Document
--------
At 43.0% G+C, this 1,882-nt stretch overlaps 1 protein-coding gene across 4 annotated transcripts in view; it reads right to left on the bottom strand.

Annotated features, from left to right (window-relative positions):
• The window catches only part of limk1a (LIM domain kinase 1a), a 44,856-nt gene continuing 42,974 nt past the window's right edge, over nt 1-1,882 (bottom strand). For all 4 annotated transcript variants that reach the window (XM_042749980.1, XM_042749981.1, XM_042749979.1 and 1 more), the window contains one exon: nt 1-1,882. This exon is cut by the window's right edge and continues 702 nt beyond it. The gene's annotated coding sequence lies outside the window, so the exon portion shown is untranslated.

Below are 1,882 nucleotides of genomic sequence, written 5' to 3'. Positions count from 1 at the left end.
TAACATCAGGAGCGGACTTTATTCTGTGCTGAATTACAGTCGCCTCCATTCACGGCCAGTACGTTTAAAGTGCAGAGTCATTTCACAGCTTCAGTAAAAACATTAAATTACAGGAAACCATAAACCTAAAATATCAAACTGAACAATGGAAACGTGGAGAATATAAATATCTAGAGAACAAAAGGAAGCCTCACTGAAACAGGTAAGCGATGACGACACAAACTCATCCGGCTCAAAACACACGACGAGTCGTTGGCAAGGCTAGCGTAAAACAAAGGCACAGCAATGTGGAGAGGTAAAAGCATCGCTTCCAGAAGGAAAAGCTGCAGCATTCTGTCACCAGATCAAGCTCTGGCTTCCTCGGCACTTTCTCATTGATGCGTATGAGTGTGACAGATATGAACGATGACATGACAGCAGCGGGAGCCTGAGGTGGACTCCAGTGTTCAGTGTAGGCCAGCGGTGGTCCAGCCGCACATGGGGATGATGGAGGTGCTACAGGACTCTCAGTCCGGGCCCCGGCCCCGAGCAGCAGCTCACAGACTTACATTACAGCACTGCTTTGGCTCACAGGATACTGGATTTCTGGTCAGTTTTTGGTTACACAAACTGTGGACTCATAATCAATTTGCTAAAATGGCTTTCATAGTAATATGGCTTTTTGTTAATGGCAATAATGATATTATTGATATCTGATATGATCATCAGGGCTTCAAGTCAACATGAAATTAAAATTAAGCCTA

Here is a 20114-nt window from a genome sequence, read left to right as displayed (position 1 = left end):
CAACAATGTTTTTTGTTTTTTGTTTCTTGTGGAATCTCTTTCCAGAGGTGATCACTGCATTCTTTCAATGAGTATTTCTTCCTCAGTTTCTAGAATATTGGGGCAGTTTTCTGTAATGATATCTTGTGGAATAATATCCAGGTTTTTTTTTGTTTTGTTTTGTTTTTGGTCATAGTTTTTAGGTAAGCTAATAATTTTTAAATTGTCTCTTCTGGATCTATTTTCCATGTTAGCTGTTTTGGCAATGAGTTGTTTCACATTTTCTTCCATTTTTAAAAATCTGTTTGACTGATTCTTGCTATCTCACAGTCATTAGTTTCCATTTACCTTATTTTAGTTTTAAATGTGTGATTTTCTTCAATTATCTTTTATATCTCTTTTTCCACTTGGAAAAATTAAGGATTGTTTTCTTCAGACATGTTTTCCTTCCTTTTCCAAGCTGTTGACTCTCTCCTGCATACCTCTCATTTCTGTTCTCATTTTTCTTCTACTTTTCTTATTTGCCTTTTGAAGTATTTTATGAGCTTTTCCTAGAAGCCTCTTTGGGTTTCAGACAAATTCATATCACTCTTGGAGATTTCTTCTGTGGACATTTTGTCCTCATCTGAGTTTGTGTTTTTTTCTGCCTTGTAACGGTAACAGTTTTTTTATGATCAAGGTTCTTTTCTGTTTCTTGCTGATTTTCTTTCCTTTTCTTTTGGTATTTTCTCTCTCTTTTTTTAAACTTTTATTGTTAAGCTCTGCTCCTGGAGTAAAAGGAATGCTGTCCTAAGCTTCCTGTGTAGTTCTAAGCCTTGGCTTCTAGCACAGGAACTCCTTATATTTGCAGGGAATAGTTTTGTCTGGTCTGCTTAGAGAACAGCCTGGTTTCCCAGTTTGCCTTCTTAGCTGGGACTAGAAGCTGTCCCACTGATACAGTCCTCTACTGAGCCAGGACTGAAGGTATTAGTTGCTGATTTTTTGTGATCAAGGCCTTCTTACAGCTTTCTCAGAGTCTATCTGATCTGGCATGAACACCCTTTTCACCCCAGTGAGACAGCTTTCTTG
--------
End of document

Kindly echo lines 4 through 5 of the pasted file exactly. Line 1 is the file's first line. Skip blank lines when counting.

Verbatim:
Below are 1,882 nucleotides of genomic sequence, written 5' to 3'. Positions count from 1 at the left end.
TAACATCAGGAGCGGACTTTATTCTGTGCTGAATTACAGTCGCCTCCATTCACGGCCAGTACGTTTAAAGTGCAGAGTCATTTCACAGCTTCAGTAAAAACATTAAATTACAGGAAACCATAAACCTAAAATATCAAACTGAACAATGGAAACGTGGAGAATATAAATATCTAGAGAACAAAAGGAAGCCTCACTGAAACAGGTAAGCGATGACGACACAAACTCATCCGGCTCAAAACACACGACGAGTCGTTGGCAAGGCTAGCGTAAAACAAAGGCACAGCAATGTGGAGAGGTAAAAGCATCGCTTCCAGAAGGAAAAGCTGCAGCATTCTGTCACCAGATCAAGCTCTGGCTTCCTCGGCACTTTCTCATTGATGCGTATGAGTGTGACAGATATGAACGATGACATGACAGCAGCGGGAGCCTGAGGTGGACTCCAGTGTTCAGTGTAGGCCAGCGGTGGTCCAGCCGCACATGGGGATGATGGAGGTGCTACAGGACTCTCAGTCCGGGCCCCGGCCCCGAGCAGCAGCTCACAGACTTACATTACAGCACTGCTTTGGCTCACAGGATACTGGATTTCTGGTCAGTTTTTGGTTACACAAACTGTGGACTCATAATCAATTTGCTAAAATGGCTTTCATAGTAATATGGCTTTTTGTTAATGGCAATAATGATATTATTGATATCTGATATGATCATCAGGGCTTCAAGTCAACATGAAATTAAAATTAAGCCTA